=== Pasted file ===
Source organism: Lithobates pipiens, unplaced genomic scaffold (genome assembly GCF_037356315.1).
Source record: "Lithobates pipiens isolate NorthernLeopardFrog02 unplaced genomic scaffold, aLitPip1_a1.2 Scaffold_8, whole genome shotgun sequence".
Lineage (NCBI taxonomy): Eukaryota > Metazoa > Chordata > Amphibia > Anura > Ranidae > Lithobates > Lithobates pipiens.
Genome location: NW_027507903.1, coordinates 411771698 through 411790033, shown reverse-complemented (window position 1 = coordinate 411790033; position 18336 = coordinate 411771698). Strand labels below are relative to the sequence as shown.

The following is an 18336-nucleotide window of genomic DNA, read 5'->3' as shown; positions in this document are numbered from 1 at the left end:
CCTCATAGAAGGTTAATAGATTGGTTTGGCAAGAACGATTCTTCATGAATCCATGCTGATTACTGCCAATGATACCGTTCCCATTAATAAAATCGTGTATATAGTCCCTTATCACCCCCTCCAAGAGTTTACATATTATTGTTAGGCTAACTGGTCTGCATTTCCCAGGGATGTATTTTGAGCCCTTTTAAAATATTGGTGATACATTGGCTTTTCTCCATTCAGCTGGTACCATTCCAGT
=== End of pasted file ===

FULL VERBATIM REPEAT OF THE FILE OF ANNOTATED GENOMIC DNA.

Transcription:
Source organism: Lithobates pipiens, unplaced genomic scaffold (genome assembly GCF_037356315.1).
Source record: "Lithobates pipiens isolate NorthernLeopardFrog02 unplaced genomic scaffold, aLitPip1_a1.2 Scaffold_8, whole genome shotgun sequence".
Lineage (NCBI taxonomy): Eukaryota > Metazoa > Chordata > Amphibia > Anura > Ranidae > Lithobates > Lithobates pipiens.
Genome location: NW_027507903.1, coordinates 411771698 through 411790033, shown reverse-complemented (window position 1 = coordinate 411790033; position 18336 = coordinate 411771698). Strand labels below are relative to the sequence as shown.

The following is an 18336-nucleotide window of genomic DNA, read 5'->3' as shown; positions in this document are numbered from 1 at the left end:
CCTCATAGAAGGTTAATAGATTGGTTTGGCAAGAACGATTCTTCATGAATCCATGCTGATTACTGCCAATGATACCGTTCCCATTAATAAAATCGTGTATATAGTCCCTTATCACCCCCTCCAAGAGTTTACATATTATTGTTAGGCTAACTGGTCTGCATTTCCCAGGGATGTATTTTGAGCCCTTTTAAAATATTGGTGATACATTGGCTTTTCTCCATTCAGCTGGTACCATTCCAGT